Faster Is Not Necessarily Better

So you’re maybe feeling confident about going the distance, in pretty good shape for the person you are, but as an MPR, there are an awful lot of folks finishing ahead of you – some of them your friends, some of them older, some pretty casual about training, and some of them rank-beginners apparently possessed of a natural ability to cruise blissfully by as you’re huffing and aching…  Wouldn’t it be great if you could pick up the pace some more, cut those times?

Speediness envy is lurking out there, searching for chance to corrupt your mind and body.

Well OK, it’s not exactly The Last Temptation, but as I sit out another weekend of severely-limited exercise, I’m forced to consider – is trying to get faster worth risking an injury?

(Quick replay: to build speed in the weeks before a much-anticipated event, I added a mid-week interval workout, and amped up the calisthenics (lunges, steps, planks, etc.)  on non-running days.  A big long-run ten days ago went well, with just a slight soreness in one hamstring.  Couple days later, calisthenics OK, but definitely working the muscle-groups hard; a healthy soreness afterward. Next day, an interval workout on the treadmill (which happened to include breaking-in a new and supposedly-faster shoe), also went well, though that hamstring started complaining toward the end. Next morning? Could barely walk for the bowstring-tight screaming cable in the back of my left leg.  Rest for two days and head out on a gorgeous sunny morning? Couldn’t jog a hundred yards!)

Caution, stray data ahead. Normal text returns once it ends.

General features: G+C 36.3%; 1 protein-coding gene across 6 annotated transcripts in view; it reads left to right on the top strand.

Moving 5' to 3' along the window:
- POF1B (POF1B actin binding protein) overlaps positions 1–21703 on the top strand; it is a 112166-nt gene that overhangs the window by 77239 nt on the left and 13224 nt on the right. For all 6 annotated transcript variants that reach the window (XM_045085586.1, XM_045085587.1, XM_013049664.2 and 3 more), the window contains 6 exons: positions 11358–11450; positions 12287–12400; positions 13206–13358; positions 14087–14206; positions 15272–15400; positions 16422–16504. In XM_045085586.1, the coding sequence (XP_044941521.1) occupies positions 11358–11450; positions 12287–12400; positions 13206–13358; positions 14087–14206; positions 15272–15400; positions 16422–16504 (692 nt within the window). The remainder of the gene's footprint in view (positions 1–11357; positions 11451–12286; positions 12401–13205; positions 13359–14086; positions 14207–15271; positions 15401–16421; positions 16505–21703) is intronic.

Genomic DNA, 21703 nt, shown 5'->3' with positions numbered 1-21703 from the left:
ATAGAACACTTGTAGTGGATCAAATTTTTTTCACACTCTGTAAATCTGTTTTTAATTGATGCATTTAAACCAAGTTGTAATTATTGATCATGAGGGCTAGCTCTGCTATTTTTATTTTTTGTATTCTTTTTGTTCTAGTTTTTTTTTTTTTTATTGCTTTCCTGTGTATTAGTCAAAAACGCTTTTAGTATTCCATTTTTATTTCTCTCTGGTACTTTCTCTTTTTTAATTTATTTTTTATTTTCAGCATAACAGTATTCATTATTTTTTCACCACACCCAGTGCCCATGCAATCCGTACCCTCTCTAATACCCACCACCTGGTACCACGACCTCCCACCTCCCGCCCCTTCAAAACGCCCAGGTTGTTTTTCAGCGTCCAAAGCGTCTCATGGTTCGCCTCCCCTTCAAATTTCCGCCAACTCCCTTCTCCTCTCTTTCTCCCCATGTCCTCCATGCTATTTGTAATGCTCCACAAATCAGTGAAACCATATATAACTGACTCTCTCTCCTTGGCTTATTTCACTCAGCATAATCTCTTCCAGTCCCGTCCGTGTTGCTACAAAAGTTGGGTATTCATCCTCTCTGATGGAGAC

Two lessons I’m going to try to learn from this:

Number one – Blame the new shoes!  Juuust kiddingggg; actually, since I tried them right after starting the new calisthenics and at the same time I was peaking mileage and pushing the pace in intervals, there’s no way to tell which of four different factors led to the injury.

Note to self: change one thing at a time to isolate the effect – and give it enough time to play out for good or bad before trying something else.  Otherwise you’ll never know what made the difference.  And knowing that will make all the difference, as recovery tapers into resumption.

Number Two – Ten days of reduced activity and I’m pining for the endorphins, the unique warmth-from-within generated by muscles converting glucose into movement, the satisfaction of having completed a good workout.  Right now I’d gladly tack some seconds onto my pace, just to have a pace!

So, a new addition to the list of MPR credos: it’s better to run less fast, than not to run at all!

1 thought on “Faster Is Not Necessarily Better

  1. golddh

    It’s so hard. On some days I ask whether improving my time by 3 minutes is worth all of this obsessive work. On other days I ask what the point is if I’m not trying to get faster.

    Reply

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